Hainault Forest Website

Written, Designed and with Photographs by Brian Ecott

Social History

A Chigwell Row Resident writes....

I was born  in Buckhurst Hill Hospital in 1926.   Chigwell Row was a charming, small village, separated from Hainault by fields and woodland, later engulfed by the Hainault Estate. My family lived in Olive House, sadly demolished along with other interesting dwellings in Romford Road, to make way for the Estate - rumoured to be filled with an alien race known as Eastenders! The busy two lane road now replaces the dusty rural road to Romford traversed by my grandfather in his horse and cart. The weeping ash which held my swing and four trees at the front gate are all that remains today of my childhood home.

 

I happily recall romping and hide and seek in the haysheds, the exciting visit of the Hokey Pokey man in his gaudy cart, picking cornucopias of blackberries in Butchers Wood which bordered our garden, trotting across the forest beside my father to Foxburrows Farm, carrying a metal lidded jug, which was dipped into Mr. Tasker's enormous churn - the churn and I being of similar size - and trudging up the hill, past the Church to Miss Read's shop, returning clutching a paint box containing gold and silver paints.

Romford Road 1907. From Chigwell Row looking towards The Hainault Oak pub which stood at the junction with New North Road.. Hog hill is at the top of the picture.

Hokey Pokey Man

 

I walked to the village school and still recall seeing the spiders' webs hanging from the hawthorn hedgerows glistening with raindrops. Sometimes we took a short cut through the forest  where spring violets nestled the mossy banks, cadmium yellow kingcups, bluebells and Lords and Ladies flowered. Harebells and delicately pink dog roses in the Rec. magically appeared as summer approached. In the field adjacent to Carole's house buttercups rioted - it was an exhilarating experience to run through them following the childhood footsteps of my mother and her siblings.

 

There truly was maypole dancing in the Rec. fetes and cricket matches. George Harman, who is remembered for his service to the church in the village hall, was a stalwart player.  George and Phil his brother inherited the builders and undertakers business from their father Frank. It operated from a building behind the present newsagents and known as "Rear of Doves' Nest". I feel strongly that such a delightful name should be remembered. George papered my sitting room so perfectly that it is still in place, in good nick, fifty years later.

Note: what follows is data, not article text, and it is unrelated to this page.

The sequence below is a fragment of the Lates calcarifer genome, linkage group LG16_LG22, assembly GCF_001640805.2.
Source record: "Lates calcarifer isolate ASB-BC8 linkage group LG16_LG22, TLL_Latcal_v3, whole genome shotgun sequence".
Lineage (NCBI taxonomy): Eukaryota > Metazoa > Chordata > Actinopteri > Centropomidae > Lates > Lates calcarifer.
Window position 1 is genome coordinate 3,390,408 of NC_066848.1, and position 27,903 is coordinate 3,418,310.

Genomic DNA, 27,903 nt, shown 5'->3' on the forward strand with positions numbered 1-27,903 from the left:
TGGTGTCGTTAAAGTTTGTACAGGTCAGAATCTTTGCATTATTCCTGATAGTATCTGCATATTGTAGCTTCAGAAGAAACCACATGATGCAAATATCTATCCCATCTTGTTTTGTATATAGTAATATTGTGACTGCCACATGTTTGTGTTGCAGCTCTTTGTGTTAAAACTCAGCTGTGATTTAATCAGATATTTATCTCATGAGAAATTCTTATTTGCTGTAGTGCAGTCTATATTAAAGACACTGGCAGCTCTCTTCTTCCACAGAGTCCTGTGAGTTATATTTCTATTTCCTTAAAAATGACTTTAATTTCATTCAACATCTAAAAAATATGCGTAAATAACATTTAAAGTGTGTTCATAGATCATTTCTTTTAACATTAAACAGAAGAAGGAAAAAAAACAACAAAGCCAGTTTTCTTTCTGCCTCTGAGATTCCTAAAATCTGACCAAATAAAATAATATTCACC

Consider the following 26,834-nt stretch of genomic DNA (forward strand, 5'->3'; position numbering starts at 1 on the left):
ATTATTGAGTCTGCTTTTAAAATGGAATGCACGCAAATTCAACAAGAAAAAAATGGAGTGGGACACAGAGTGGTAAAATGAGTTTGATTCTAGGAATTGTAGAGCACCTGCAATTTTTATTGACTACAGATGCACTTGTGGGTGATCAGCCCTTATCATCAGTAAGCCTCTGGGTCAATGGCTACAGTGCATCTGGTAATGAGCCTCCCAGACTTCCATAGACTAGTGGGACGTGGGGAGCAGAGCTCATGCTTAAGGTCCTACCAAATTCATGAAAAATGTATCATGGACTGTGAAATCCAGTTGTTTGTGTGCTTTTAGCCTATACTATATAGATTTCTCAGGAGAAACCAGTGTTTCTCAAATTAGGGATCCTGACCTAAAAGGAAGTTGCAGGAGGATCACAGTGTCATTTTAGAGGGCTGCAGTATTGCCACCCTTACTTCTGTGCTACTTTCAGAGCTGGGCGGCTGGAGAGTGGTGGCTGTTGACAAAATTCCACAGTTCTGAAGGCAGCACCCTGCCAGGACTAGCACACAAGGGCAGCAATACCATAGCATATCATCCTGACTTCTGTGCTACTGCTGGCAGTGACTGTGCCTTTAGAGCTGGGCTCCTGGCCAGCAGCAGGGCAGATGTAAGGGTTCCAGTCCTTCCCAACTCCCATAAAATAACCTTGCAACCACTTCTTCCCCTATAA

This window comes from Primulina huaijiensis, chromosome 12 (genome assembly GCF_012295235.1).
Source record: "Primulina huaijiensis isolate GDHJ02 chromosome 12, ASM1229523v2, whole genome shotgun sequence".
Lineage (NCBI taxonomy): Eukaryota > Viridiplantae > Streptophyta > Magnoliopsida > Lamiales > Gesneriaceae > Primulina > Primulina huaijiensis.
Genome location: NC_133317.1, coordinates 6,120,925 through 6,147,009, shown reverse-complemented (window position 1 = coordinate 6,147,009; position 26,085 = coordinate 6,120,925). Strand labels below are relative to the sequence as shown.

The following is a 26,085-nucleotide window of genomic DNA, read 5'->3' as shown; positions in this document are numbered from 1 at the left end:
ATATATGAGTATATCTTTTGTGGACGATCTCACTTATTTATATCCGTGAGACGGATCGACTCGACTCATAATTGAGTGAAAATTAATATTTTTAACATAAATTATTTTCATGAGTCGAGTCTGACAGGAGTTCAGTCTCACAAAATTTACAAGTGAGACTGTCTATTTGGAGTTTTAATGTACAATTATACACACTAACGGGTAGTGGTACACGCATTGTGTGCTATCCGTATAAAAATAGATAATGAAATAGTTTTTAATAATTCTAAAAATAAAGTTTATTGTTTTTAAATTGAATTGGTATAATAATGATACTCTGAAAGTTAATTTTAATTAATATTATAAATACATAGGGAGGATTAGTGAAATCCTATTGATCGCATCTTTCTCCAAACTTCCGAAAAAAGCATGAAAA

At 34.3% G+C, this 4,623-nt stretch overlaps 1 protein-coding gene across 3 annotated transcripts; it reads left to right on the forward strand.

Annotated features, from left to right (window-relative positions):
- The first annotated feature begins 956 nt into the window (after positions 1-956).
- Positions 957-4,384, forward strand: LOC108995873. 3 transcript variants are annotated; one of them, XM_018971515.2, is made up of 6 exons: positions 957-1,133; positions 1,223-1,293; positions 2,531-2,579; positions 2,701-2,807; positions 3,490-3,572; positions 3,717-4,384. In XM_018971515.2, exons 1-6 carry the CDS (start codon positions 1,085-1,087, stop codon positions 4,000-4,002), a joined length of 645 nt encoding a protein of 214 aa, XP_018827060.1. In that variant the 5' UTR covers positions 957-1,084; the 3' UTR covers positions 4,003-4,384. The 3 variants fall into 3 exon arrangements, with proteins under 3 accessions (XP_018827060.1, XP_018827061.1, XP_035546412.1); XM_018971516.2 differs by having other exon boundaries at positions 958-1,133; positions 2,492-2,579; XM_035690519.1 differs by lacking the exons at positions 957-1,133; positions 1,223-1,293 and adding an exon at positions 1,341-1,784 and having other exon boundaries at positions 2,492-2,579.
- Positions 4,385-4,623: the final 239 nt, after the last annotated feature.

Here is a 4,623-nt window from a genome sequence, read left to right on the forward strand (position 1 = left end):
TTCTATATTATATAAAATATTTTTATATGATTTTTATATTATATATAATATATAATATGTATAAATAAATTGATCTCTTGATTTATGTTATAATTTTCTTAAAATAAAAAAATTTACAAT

Facing the rec. in Manor Road was the Sunday School. I had a love/hate relationship with the Sunday School. I enjoyed the Christmas treats and coach outings to Southend but otherwise did by best to hide and avoid singing "Summer suns are glowing" when outside the glowing afternoon and the forest beckoned. Manor Road was graced by several fine houses commissioned by rich London merchants. Some houses were more ancient. My aunt lived in "The Grove", which was an Elizabethan house. We sometimes spent an atmospheric Christmas there, log fires and a huge fireplace heating the wood panelled rooms. There was a nut walk - which she loved.

 

Whitehall, in the direction of Lambourne End was demolished and the present Whitehall Close stands on its grounds. The doctor's children who lived there owned a miniature railway running round the garden's perimeter and I greatly envied them as I peered through a hole in the fence. P. D. James was related to Dr. Watts and lived there during the war years.